SO: I get the impression the Academy would like to give something to 3:10 to Yuma, though why is beyond me. Why not throw them this useless bone?

Visual Effects
The Golden Compass
Pirates of the Caribbean: At World’s End

SO: Give me Pirates. Because I’m pretty sure I don’t want to live in a world where the phrase ‘Oscar winner’ can come before the name Michael Bay.
CN: It’s a two-horse race here with Pirates and Transformers. But Pirates 2 won last year, and frankly I think people are sick of this franchise. Give it up for a truck that turns into a robot. Transformers FTW.
Well, I guess it was a two-horse-and-one-bear race.

Adapted Screenplay
Atonement, Christopher Hampton
Away from Her, Sarah Polley
The Diving Bell and the Butterfly, Ronald Harwood
No Country for Old Men, Joel Coen and Ethan Coen
There Will Be Blood, Paul Thomas Anderson

CN: Few adaptations have been as acclaimed this year as the Coen brothers’ No Country for Old Men.
SO: Hampton changed the book’s ending. Polley pulled out only what she needed (and left off some superfluous junk). PTA only adapted the beginning of Upton Sinclair’s novel, ‘Oil!’ But the Coens nailed Cormac McCarthy’s stark, bleak book. Give No Country for Old Men yet another deserved Oscar.

Original Screenplay
Juno, Diablo Cody
Lars and the Real Girl, Nancy Oliver
Michael Clayton, Tony Gilroy
Ratatouille, Brad Bird, Jan Pinkava, Jim Capobianco
The Savages, Tamara Jenkins

CN: Juno is memorably fun and Sean hates it. All the way to Oscar, baby!
SO: I know it’s going to be Diablo Cody. I know it. So I’ll pick her. Officially, I’m saying it’s Diablo Cody. But Juno is the fourth-best screenplay in this best-of-five race. If there was a God in heaven, Tamara Jenkins would win for the bitter, brilliant Savages. Tony Gilroy would win for his intelligent, nervy Michael Clayton. Try this little experiment. Take a half-gallon container of milk and place it under your sofa. Leave it there for one year. Exactly 365 days from now, take the milk out from under the couch and simultaneously pop Juno into your DVD player. Open the milk and take a whiff. Open your ears and take a listen to Cody’s dialogue. One year from now, which will seem more fresh? My money’s on the milk.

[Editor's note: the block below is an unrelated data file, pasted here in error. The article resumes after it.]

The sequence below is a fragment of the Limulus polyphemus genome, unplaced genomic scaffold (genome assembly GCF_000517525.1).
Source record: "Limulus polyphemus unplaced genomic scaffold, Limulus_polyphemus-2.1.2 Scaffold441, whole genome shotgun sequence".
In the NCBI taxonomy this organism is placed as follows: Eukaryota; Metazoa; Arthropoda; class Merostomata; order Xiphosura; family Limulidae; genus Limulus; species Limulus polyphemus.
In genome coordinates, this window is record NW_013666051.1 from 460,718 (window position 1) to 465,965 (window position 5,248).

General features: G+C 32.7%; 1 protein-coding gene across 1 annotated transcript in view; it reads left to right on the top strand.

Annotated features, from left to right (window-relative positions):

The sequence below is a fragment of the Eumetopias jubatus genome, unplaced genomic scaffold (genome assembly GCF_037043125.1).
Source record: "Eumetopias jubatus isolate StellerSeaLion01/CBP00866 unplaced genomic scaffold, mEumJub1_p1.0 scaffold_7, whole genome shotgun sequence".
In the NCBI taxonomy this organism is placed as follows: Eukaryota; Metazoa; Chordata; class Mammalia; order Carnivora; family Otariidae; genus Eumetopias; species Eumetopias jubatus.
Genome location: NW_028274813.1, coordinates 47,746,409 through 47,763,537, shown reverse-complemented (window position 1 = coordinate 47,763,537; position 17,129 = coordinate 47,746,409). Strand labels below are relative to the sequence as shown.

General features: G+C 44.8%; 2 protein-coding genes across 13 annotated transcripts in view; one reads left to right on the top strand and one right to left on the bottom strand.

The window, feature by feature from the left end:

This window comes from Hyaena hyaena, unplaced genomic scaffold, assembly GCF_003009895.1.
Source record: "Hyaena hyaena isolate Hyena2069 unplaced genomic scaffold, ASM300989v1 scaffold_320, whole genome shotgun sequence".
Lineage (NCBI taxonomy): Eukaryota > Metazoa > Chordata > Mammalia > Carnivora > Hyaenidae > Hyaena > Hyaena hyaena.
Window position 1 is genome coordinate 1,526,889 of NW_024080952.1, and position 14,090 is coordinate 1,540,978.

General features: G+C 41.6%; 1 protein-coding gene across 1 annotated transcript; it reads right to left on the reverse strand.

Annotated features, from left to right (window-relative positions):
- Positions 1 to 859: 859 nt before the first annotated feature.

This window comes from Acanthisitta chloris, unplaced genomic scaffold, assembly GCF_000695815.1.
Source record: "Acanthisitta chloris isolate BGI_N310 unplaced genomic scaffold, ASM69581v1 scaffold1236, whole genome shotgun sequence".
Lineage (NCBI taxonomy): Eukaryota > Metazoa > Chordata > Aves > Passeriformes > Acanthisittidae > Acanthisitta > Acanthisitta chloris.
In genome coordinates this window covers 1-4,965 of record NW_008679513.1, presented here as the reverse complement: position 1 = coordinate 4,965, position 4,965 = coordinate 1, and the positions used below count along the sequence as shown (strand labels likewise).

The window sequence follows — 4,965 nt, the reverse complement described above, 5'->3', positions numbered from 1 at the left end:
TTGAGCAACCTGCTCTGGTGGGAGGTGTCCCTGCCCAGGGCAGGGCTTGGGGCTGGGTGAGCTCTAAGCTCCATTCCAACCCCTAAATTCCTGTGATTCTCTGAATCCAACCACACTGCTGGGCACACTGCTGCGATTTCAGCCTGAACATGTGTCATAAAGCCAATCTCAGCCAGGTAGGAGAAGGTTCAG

Best Supporting Actor
Casey Affleck, The Assassination of Jesse James by the Coward Robert Ford
Javier Bardem, No Country for Old Men
Philip Seymour Hoffman, Charlie Wilson’s War
Hal Holbrook, Into the Wild
Tom Wilkinson, Michael Clayton

SO: Hoffman had a tremendous year, but this is Javier Bardem‘s trophy to lose.
CN: Until they start handing out Oscars for haircuts, Javier Bardem almost can’t miss on this one.

Best Supporting Actress
Cate Blanchett, I’m Not There
Ruby Dee, American Gangster
Saoirse Ronan, Atonement
Amy Ryan, Gone Baby Gone
Tilda Swinton, Michael Clayton

CN: While I’m looking forward to hearing presenters attempt to pronounce ‘Saoirse,’ I am also equally looking forward to seeing what Amy Ryan wears to the show as she accepts her award for a role that was built for the Oscars. (Monster, anyone?)
SO: So what if Ruby Dee won at the SAG Awards? Amy Ryan won every other award leading up to this big day, and her momentum isn’t stopping now.

Best Actor
George Clooney, Michael Clayton
Daniel Day-Lewis, There Will Be Blood
Johnny Depp, Sweeney Todd: The Demon Barber of Fleet Street
Tommy Lee Jones, In the Valley of Elah
Viggo Mortensen, Eastern Promises

SO: I wish Clooney hadn’t won for Syriana, because he’s much better in Michael Clayton. And are we just going to nominate Depp every year now until he wins one for an undeserving role? Cheers for Viggo and Tommy Lee, but Daniel Day-Lewis seems to be tearing it up this season, so I’ll allow him to ‘drink my milkshake’ and take my guess.
CN: He’s an oilman, and he just wants a fair Oscar for his work. Give it up for Daniel Day-Lewis. Oh, but first he wants to hear you say you’re a false prophet and that there is no God. Drink it up!

Best Actress
Cate Blanchett, Elizabeth: The Golden Age
Julie Christie, Away from Her
Marion Cotillard, La Vie en Rose
Laura Linney, The Savages
Ellen Page, Juno

SO: Age triumphs over youth, as hipster underdog Ellen Page loses to the graceful (and deserving) Ju
lie Christie
CN: With 42 years between Oscars, Julie Christie will bookend an incredible career with a well-deserved award for a difficult role in a difficult film.
Damn. Good for her.

Best Director
Paul Thomas Anderson, There Will Be Blood
Joel Coen and Ethan Coen, No Country for Old Men
Tony Gilroy, Michael Clayton
Jason Reitman, Juno
Julian Schnabel, The Diving Bell and the Butterfly

CN: I don’t see a lot of choice here. Gotta go with Joel and Ethan Coen and No Country for Old Men, tying Best Director to Best Picture as usual.
SO: Where the &^%$#@! is David Fincher? For shame, Academy. Norbit is an Oscar nominee, and the phenomenal Zodiac is not? That’s disgusting. Oh well, give me Joel and Ethan Coen, who showed enormous restraint in the mesmerizing No Country for Old Men.

Best Picture
Michael Clayton
No Country for Old Men
There Will Be Blood

SO: The last win will be the sweetest. No Country for Old Men takes home Best Picture. PTA fans howl in anguish. Juno supporters scream age bias, and Team Atonement wonders what they were doing in the dance in the first place. Good night, all.
CN: No Country for Old Men. Maybe on the commentary track of the DVD they’ll explain why they didn’t just call it Fargo 2.

Vote for your winners here!